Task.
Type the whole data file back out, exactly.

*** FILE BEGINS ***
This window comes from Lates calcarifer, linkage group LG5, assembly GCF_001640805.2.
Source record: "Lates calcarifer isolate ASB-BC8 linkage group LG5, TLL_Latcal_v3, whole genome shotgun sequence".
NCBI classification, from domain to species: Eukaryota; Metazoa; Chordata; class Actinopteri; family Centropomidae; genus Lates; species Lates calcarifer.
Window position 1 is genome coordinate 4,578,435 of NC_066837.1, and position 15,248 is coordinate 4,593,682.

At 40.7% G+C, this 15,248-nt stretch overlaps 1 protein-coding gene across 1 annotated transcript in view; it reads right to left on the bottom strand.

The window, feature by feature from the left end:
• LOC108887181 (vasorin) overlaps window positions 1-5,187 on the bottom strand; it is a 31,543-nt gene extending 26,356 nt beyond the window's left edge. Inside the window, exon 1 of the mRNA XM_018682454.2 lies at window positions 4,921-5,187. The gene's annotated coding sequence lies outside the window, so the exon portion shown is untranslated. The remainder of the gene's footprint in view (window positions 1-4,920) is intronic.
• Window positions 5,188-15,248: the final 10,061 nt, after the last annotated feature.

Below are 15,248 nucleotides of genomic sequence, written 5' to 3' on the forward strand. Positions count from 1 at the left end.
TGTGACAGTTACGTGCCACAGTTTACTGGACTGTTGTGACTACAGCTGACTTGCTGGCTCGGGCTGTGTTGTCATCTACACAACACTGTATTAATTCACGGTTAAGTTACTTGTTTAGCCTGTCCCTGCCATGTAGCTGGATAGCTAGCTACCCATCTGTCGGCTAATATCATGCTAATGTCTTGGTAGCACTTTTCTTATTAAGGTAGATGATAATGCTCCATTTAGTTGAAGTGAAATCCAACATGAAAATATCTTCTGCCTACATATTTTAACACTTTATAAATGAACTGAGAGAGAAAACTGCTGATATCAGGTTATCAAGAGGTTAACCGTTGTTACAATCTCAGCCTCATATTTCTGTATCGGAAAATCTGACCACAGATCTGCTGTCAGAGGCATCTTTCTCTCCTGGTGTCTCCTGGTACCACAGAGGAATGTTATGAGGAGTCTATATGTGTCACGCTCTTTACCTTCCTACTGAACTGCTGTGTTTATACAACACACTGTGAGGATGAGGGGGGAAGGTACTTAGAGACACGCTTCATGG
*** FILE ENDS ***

This window comes from Lates calcarifer, linkage group LG5, assembly GCF_001640805.2.
Source record: "Lates calcarifer isolate ASB-BC8 linkage group LG5, TLL_Latcal_v3, whole genome shotgun sequence".
NCBI classification, from domain to species: Eukaryota; Metazoa; Chordata; class Actinopteri; family Centropomidae; genus Lates; species Lates calcarifer.
Window position 1 is genome coordinate 4,578,435 of NC_066837.1, and position 15,248 is coordinate 4,593,682.

At 40.7% G+C, this 15,248-nt stretch overlaps 1 protein-coding gene across 1 annotated transcript in view; it reads right to left on the bottom strand.

The window, feature by feature from the left end:
• LOC108887181 (vasorin) overlaps window positions 1-5,187 on the bottom strand; it is a 31,543-nt gene extending 26,356 nt beyond the window's left edge. Inside the window, exon 1 of the mRNA XM_018682454.2 lies at window positions 4,921-5,187. The gene's annotated coding sequence lies outside the window, so the exon portion shown is untranslated. The remainder of the gene's footprint in view (window positions 1-4,920) is intronic.
• Window positions 5,188-15,248: the final 10,061 nt, after the last annotated feature.

Below are 15,248 nucleotides of genomic sequence, written 5' to 3' on the forward strand. Positions count from 1 at the left end.
TGTGACAGTTACGTGCCACAGTTTACTGGACTGTTGTGACTACAGCTGACTTGCTGGCTCGGGCTGTGTTGTCATCTACACAACACTGTATTAATTCACGGTTAAGTTACTTGTTTAGCCTGTCCCTGCCATGTAGCTGGATAGCTAGCTACCCATCTGTCGGCTAATATCATGCTAATGTCTTGGTAGCACTTTTCTTATTAAGGTAGATGATAATGCTCCATTTAGTTGAAGTGAAATCCAACATGAAAATATCTTCTGCCTACATATTTTAACACTTTATAAATGAACTGAGAGAGAAAACTGCTGATATCAGGTTATCAAGAGGTTAACCGTTGTTACAATCTCAGCCTCATATTTCTGTATCGGAAAATCTGACCACAGATCTGCTGTCAGAGGCATCTTTCTCTCCTGGTGTCTCCTGGTACCACAGAGGAATGTTATGAGGAGTCTATATGTGTCACGCTCTTTACCTTCCTACTGAACTGCTGTGTTTATACAACACACTGTGAGGATGAGGGGGGAAGGTACTTAGAGACACGCTTCATGG